• Man, I’ve experienced exactly this. But I didn’t have the guts to try to express the crushing impossibility and absolute terror that has held me back my entire working life. When people complain about the process, they still get it all done, they still proceed with the tasks I find excruciating and soul crushing. When I was younger and trying so hard to be normal, I fought my inner terror and shame to fulfill applications for grants, etc. Even then I could see their complaints were a farce. Like so many things, their ‘difficult’ and my ‘difficult’ vastly differed, and that gap made me more ashamed, more afraid to admit I had bigger walls than they could imagine. I just gave up trying to make a real career as a fine artist. I know I am, I know my work is very valuable, because it’s all love, it’s all good stuff, I pour my soul and all my love into everything. But I find marketing myself repugnant, I find the whole system to be a monstrous, hellish ‘NO!’ And then I keep my art locked in the closet of my private world. I abhor selling my art, even though I know it can sell and I don’t necessarily like being poor. Since I cannot compete in the real world, I compete against myself. Though I am completely poor and unknown, with no affiliations or alliances, my work is a real reflection, a honest effort. I offer an authenticity that cannot be found when an artist spends more than half of their energy with mounds of paperwork that proves other people think their work is worthy of recognition. Since I cannot be in that room, I look for people on the street who need my art, I look for those who ache for something real. With the internet, I can lay my wares on the digital sidewalk, free of charge, for anyone who wants it.That’s the best I can do.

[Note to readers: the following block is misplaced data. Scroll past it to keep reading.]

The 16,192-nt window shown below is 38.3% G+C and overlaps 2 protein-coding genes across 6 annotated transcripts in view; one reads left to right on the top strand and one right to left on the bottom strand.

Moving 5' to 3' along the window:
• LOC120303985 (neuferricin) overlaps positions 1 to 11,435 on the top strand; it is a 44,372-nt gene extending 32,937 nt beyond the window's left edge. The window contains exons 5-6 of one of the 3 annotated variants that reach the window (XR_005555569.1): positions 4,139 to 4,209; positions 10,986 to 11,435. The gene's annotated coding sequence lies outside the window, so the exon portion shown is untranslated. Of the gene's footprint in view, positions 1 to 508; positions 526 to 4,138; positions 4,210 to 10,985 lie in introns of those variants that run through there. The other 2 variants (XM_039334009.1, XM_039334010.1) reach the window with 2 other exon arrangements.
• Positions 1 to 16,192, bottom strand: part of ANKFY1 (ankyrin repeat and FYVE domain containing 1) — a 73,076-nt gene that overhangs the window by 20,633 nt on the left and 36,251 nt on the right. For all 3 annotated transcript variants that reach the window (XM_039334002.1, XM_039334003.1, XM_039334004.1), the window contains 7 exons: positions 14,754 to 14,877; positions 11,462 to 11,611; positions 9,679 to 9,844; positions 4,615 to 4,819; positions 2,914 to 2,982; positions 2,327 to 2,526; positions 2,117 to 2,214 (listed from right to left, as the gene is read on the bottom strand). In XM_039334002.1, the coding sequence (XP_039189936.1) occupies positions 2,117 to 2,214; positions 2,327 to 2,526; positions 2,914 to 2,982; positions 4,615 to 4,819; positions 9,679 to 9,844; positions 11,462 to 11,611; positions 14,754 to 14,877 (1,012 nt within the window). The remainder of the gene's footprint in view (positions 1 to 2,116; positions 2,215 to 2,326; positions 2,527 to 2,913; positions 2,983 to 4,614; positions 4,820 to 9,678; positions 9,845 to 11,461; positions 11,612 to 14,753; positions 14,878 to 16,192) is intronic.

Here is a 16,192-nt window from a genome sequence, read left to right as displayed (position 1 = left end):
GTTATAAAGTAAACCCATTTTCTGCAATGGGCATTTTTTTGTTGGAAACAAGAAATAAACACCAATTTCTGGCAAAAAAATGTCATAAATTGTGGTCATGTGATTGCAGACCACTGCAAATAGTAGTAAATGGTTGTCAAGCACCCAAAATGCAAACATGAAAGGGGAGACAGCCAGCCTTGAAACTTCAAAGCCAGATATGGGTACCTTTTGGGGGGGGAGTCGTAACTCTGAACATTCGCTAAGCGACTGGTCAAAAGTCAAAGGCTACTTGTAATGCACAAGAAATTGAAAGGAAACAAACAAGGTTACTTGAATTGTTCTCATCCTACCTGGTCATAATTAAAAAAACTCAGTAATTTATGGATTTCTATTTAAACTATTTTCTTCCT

Liked by 2 people

  • Kelly says:

    My daughter is a dancer in training, she struggles greatly because there is no understanding of her daily struggles.
    She is told there’s no place for special needs in the dance world or that she will grow out if it.
    You have touched a nerve for us struggling with a beautiful technically stunning dancer who has no understanding of emotion.
    The arts world needs to change art itself is nearly always created by the neuro diverse!!
    Don’t stamp out what makes people different embrace difference and a different way of being!
    Autistic wife and mother of 3 autistic girls and one very patient NT son.

    Liked by 1 person

  • The example I’m starting to use with NTs who persist in this is “you can no more understand how this is for me because you do X than you understand what it’s like to be blind because you occasionally walk into dark rooms.”
    It pisses them off but it works.

    Liked by 2 people

  • Ele says:

    Yes. I am not in arts but sciences (luckily my talents lay that way – I could never have achieved my degree in an “essay subject”!), where the sadly too typical response to any disclosure is the well-meaning but misguided: “we’re all a little bit autistic”. It’s meant to be helpful, show solidarity, tell me I’m not alone, etc – but what it actually tells me is there’s no way my difficulties will be fully acknowledged or accommodated!

    Liked by 1 person